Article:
I remember when I first got the DVD of the movie “Into the Wild” (2007); I was unable to continue watching this for 15 minutes with an impression that the film is very slow. Well, when I finally watched it, it was just a surreal experience for me. Same in the case of the THE YELLOW HANDKERCHIEF, and if you unwearyingly watch for few minutes, you will soon understand where the film is heading.
The Yellow Handkerchief is a love story at its core, and unlike the typical love story of two teens this one is totally different, even if you have two teenage on screen. The film tells the story of three people who happens to meet by chance and finally share an unusual bond; probably their loneliness brought them close, to experience their life together.
Brett Hanson (William Hurt), who is fresh out of prison after a 6-year-long jail term for manslaughter, finds it weird to cope with his past although eager to start a life afresh. On his way from a cafe, he meets a lonely and troubled teenager Martine (Kristen Stewart) who yearns to stay away from home, and an atypical restless guy Gordy (Eddie Redmayne), who seems to be everywhere seeking love and friendship, even with his attempt to get close to Martine.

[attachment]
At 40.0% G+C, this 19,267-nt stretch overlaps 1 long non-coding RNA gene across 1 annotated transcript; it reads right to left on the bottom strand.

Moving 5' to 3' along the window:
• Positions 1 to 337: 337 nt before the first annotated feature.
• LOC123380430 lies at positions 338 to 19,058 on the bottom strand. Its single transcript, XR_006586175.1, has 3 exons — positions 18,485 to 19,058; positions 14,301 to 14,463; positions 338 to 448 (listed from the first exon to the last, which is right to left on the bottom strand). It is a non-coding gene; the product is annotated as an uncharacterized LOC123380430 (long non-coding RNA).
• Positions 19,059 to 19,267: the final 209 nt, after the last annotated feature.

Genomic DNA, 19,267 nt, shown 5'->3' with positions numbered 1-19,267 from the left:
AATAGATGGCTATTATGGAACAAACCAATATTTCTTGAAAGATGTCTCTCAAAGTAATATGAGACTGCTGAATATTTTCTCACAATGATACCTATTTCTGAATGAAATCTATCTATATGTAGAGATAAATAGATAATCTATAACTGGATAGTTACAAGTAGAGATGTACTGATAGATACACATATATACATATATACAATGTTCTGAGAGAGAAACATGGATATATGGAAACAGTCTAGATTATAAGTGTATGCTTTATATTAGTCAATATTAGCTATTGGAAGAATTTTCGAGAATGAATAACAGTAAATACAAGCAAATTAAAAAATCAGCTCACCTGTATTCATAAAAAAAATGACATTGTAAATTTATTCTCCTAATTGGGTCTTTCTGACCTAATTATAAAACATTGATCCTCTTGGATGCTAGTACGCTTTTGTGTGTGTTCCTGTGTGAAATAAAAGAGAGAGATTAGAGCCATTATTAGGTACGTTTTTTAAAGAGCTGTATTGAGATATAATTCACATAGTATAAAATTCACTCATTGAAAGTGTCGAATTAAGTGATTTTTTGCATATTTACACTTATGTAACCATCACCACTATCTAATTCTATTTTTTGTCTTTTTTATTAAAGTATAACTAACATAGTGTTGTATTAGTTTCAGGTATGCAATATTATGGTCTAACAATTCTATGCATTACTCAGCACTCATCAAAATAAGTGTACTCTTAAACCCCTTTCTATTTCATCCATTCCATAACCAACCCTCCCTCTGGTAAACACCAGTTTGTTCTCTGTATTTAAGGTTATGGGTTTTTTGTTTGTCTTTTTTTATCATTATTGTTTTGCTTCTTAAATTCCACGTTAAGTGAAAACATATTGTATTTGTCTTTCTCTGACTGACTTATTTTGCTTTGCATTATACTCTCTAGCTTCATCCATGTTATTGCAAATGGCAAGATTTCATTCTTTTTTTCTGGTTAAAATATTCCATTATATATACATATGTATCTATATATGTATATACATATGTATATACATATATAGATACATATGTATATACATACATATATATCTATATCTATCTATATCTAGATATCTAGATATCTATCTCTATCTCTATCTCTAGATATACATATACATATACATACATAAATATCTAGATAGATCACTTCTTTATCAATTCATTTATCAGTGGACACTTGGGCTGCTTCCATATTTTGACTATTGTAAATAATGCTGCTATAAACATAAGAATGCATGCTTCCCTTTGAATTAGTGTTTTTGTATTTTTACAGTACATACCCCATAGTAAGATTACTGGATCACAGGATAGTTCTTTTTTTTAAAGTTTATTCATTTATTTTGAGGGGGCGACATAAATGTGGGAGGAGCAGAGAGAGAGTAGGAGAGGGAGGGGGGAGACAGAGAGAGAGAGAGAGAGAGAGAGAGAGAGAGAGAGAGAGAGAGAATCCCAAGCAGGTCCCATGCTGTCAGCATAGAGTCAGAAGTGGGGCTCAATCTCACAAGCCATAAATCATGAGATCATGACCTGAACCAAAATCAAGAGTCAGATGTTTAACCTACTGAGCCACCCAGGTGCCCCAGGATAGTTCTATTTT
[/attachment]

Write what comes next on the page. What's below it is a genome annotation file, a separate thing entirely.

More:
All three embark on a road trip through post Katrina Louisiana, their relationship forge and change as they all try to look at their past and search for ways to meet their need of acceptance. While Martine and Gordy develops a bond out of cold, Brett tries to forget his painful past, and must decide whether he wants to return to the woman he left behind, his ex-wife May (Maria Bello).
Going by the uncertainty of life, the unpredictable events that have the potential to change the course of life at any time, just like the hurricane Katrina, all the three protagonists in The Yellow Handkerchief have to come to terms in their life, accepting it as a second chance. Although the storyline doesn’t impress you much, the simplicity in which Director Udayan Prasad portrayed this drama and romance is all praiseworthy.